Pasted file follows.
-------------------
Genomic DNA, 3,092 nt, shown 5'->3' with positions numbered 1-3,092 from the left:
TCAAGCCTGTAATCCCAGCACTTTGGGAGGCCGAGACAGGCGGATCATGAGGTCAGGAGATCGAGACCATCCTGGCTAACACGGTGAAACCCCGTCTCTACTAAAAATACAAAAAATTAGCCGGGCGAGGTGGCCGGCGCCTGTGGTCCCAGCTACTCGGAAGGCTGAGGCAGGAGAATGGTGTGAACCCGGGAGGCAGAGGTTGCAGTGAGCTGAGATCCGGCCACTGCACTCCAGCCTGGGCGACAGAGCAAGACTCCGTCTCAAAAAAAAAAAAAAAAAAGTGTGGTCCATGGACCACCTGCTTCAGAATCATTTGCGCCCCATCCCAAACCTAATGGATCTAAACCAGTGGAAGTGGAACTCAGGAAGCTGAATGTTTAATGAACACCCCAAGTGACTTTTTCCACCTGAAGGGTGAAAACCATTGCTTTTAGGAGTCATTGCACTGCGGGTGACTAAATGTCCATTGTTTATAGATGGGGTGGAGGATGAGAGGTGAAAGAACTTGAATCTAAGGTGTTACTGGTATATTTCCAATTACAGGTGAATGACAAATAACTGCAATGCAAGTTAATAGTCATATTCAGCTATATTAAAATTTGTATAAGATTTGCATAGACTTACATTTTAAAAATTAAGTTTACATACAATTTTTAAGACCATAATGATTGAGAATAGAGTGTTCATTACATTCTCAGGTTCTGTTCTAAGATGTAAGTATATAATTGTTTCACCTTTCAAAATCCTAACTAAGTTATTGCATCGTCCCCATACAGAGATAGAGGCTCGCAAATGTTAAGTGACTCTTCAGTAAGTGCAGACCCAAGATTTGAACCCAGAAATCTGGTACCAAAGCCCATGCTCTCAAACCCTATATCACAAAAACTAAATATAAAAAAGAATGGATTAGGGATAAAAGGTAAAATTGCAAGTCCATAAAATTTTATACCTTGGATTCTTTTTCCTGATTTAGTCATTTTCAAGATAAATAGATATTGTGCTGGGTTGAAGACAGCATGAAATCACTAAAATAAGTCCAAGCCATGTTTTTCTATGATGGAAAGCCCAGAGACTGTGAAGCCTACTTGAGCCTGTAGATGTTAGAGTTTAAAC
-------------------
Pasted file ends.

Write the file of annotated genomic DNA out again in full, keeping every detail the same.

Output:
Genomic DNA, 3,092 nt, shown 5'->3' with positions numbered 1-3,092 from the left:
TCAAGCCTGTAATCCCAGCACTTTGGGAGGCCGAGACAGGCGGATCATGAGGTCAGGAGATCGAGACCATCCTGGCTAACACGGTGAAACCCCGTCTCTACTAAAAATACAAAAAATTAGCCGGGCGAGGTGGCCGGCGCCTGTGGTCCCAGCTACTCGGAAGGCTGAGGCAGGAGAATGGTGTGAACCCGGGAGGCAGAGGTTGCAGTGAGCTGAGATCCGGCCACTGCACTCCAGCCTGGGCGACAGAGCAAGACTCCGTCTCAAAAAAAAAAAAAAAAAAGTGTGGTCCATGGACCACCTGCTTCAGAATCATTTGCGCCCCATCCCAAACCTAATGGATCTAAACCAGTGGAAGTGGAACTCAGGAAGCTGAATGTTTAATGAACACCCCAAGTGACTTTTTCCACCTGAAGGGTGAAAACCATTGCTTTTAGGAGTCATTGCACTGCGGGTGACTAAATGTCCATTGTTTATAGATGGGGTGGAGGATGAGAGGTGAAAGAACTTGAATCTAAGGTGTTACTGGTATATTTCCAATTACAGGTGAATGACAAATAACTGCAATGCAAGTTAATAGTCATATTCAGCTATATTAAAATTTGTATAAGATTTGCATAGACTTACATTTTAAAAATTAAGTTTACATACAATTTTTAAGACCATAATGATTGAGAATAGAGTGTTCATTACATTCTCAGGTTCTGTTCTAAGATGTAAGTATATAATTGTTTCACCTTTCAAAATCCTAACTAAGTTATTGCATCGTCCCCATACAGAGATAGAGGCTCGCAAATGTTAAGTGACTCTTCAGTAAGTGCAGACCCAAGATTTGAACCCAGAAATCTGGTACCAAAGCCCATGCTCTCAAACCCTATATCACAAAAACTAAATATAAAAAAGAATGGATTAGGGATAAAAGGTAAAATTGCAAGTCCATAAAATTTTATACCTTGGATTCTTTTTCCTGATTTAGTCATTTTCAAGATAAATAGATATTGTGCTGGGTTGAAGACAGCATGAAATCACTAAAATAAGTCCAAGCCATGTTTTTCTATGATGGAAAGCCCAGAGACTGTGAAGCCTACTTGAGCCTGTAGATGTTAGAGTTTAAAC